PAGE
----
Iran’s response to Gaza is predictable. Iran has reportedly tripled its uranium enrichment to a rate of around 9 kg per month. Accelerating the production of uranium enriched to 60 percent U-235 raises concern because the material can be quickly enriched to weapons-grade levels or 90 percent. If Israeli Forces are committed against Hezbollah, Tehran may want to deter Israel’s use of nuclear weapons against it.
Though Turkey has no nuclear weapons, Ankara has access to nuclear warheads through Pakistan. The prospect of “going nuclear” is not appealing to Ankara, but neither is the Israeli use of a nuclear weapon against Turkey.
These events evoke memories of the dangers Americans faced during the Cuban Missile Crisis of 1962, but Washington’s ruling political class does not acknowledge this possibility. Therein lies the greatest danger to Israel and the United States.
America’s historic rise to great power status in the 100 years after the American Civil War demonstrated the importance of building a healthy market economy that rested on the foundation of an incredibly productive scientific-industrial base. American society combined the steady growth in its population with a rising standard of living. This process was interrupted during the Depression and the Second World War. But the Second World War, though destructive for most of the world, did not reach American shores, and the process of restoring the model resumed in the 1950s.
Yet balancing the cultivation of national wealth and economic power on the one hand, and the national investment in military power on the other fell apart in the 1960s. Washington’s intervention in Vietnam derailed the historic approach, and in the decades that followed, the steady financialization of the U.S. economy, reliance on debt-financed consumption together with an increasingly militarized, interventionist U.S. foreign policy shifted the balance dramatically in favor of investment in U.S. military power.
In 2024, this investment model is being tested as never before. Covid severely harmed the American economy, but Washington’s failure to recognize the criticality of enforcing its own laws, of halting unrestricted immigration and preserving social cohesion is combining with the destruction of America’s manufacturing base and unrelenting warfare overseas to severely weaken America’s standard of living.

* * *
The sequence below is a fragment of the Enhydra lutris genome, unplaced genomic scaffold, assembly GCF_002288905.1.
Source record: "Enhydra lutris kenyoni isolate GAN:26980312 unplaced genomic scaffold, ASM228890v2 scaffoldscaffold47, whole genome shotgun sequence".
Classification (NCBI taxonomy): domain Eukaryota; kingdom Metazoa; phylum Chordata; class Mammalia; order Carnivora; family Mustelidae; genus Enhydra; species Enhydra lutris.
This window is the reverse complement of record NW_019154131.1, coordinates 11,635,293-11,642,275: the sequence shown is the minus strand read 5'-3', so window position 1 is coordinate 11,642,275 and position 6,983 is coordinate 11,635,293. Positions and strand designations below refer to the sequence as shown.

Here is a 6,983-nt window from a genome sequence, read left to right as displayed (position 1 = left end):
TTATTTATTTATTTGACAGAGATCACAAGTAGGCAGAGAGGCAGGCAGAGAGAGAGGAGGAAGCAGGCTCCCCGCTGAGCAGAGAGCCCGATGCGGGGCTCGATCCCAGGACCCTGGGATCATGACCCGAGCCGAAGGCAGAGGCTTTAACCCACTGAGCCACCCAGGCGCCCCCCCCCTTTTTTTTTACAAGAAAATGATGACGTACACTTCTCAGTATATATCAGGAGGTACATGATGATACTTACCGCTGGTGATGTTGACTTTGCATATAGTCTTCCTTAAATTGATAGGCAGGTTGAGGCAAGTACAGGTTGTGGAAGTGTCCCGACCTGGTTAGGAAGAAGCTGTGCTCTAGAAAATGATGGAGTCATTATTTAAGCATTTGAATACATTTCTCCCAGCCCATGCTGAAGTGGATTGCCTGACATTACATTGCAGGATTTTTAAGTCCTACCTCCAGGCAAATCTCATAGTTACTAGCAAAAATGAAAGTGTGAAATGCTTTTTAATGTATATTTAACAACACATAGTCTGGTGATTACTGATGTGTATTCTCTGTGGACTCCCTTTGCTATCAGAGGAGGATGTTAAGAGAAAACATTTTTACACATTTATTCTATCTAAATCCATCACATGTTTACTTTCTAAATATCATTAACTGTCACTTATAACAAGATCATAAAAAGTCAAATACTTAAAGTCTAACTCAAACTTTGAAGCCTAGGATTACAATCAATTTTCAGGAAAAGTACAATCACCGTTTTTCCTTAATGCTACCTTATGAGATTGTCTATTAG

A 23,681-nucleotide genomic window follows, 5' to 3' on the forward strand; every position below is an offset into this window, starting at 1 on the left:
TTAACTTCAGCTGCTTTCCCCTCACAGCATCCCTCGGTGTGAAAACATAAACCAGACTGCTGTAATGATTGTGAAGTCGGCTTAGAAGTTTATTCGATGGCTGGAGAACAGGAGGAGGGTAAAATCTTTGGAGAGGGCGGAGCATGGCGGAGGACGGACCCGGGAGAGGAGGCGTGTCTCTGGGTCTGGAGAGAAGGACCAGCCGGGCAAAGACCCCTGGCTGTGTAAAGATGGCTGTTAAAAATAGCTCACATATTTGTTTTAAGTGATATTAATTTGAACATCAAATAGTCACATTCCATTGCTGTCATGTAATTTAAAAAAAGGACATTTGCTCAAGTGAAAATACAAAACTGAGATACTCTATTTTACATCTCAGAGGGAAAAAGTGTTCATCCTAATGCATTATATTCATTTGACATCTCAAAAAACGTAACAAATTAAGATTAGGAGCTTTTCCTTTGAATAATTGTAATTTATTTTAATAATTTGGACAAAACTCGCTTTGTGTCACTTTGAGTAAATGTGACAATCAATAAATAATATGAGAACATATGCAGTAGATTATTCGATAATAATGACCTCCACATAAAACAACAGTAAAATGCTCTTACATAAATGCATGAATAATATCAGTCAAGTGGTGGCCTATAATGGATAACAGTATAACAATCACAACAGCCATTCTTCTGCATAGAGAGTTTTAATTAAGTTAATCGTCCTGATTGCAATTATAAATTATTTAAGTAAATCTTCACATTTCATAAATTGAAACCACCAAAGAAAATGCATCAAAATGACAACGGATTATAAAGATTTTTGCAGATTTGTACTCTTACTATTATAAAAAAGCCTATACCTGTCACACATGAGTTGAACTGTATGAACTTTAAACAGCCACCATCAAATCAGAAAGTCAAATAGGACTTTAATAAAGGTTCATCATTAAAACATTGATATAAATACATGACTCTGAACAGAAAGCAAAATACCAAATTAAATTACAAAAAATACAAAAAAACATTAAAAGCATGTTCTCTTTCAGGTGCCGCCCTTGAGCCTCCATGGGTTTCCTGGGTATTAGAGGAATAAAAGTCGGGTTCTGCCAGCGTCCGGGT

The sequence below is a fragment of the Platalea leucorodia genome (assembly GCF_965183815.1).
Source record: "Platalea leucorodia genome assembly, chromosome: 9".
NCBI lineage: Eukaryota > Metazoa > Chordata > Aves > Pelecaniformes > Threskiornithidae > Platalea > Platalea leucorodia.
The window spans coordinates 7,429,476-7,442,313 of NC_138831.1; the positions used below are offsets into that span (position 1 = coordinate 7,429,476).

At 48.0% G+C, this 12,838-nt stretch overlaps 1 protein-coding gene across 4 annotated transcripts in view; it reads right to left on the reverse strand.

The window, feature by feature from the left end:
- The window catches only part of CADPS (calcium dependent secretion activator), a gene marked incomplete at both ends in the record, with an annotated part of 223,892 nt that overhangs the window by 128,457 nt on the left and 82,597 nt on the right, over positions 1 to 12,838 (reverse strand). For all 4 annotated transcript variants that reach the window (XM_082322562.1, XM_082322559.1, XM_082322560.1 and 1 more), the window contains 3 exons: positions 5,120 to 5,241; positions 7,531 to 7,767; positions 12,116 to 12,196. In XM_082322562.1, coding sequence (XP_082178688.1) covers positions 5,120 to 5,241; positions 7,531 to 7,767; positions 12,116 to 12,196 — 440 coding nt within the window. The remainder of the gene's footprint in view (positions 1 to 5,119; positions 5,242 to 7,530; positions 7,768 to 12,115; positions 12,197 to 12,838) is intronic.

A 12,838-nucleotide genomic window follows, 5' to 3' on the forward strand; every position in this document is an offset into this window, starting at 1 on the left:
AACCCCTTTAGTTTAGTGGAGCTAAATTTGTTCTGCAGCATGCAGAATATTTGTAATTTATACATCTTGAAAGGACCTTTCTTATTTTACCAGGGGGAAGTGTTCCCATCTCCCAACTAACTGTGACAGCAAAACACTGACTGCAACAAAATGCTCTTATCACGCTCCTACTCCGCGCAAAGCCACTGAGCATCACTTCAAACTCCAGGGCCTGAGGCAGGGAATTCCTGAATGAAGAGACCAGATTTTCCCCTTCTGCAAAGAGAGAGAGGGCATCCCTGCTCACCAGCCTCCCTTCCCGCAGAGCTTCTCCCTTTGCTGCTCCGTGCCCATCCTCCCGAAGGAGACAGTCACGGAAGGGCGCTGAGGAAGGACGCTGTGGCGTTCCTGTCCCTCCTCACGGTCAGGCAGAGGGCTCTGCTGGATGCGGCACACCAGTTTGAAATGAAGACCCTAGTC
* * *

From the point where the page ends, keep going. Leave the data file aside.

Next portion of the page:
It may well be the combination of Washington’s blindness to the limits of American power and its overreliance on sanctions and military force to bully recalcitrant partners and opponents that presents the greatest danger to U.S. national security. Yet, the contempt that Washington feels for Americans in uniform is so great that Washington is ready to cover the shortfall in military manpower by enlisting so-called “migrants.” Migrants are people who broke American law when they illegally entered the United States.
Against this backdrop, there is an intensive struggle for control of the country in which most Americans are simply spectators. The ruling political class is making use of open borders to alter the human composition of the nation without regard to the health and welfare of the American people. Americans are not consulted about the life-changing decisions that shape U.S. Foreign and Domestic Policies.
In 1916, President Woodrow Wilson promised to keep the American People out of the War in Europe. When he reversed his position and asked congress to declare war on Germany, Wilson couched his appeal in universalist terms, telling Americans, “The World must be made safe for Democracy.” Wilson’s plan to radically alter U.S. foreign policy and make America the world’s defender of democracy died on French battlefields. It would take the attack on Pearl Harbor to drag the American People into another World War.
At the beginning of 2024, Washington’s ruling political class is parroting Wilson, and like Wilson’s world view, Washington’s view of the world is equally untethered to reality. The problem for Americans is that Washington truly believes its actions at home and abroad enjoy moral supremacy when they clearly do not.
It’s not hard to imagine President Biden telling the American People that the United States must wage war against Israel’s enemies in the Middle East to save democracy. The question is whether any nation with a government so uninterested in the safety and protection of its own population like the one in Washington, D.C. can survive 2024?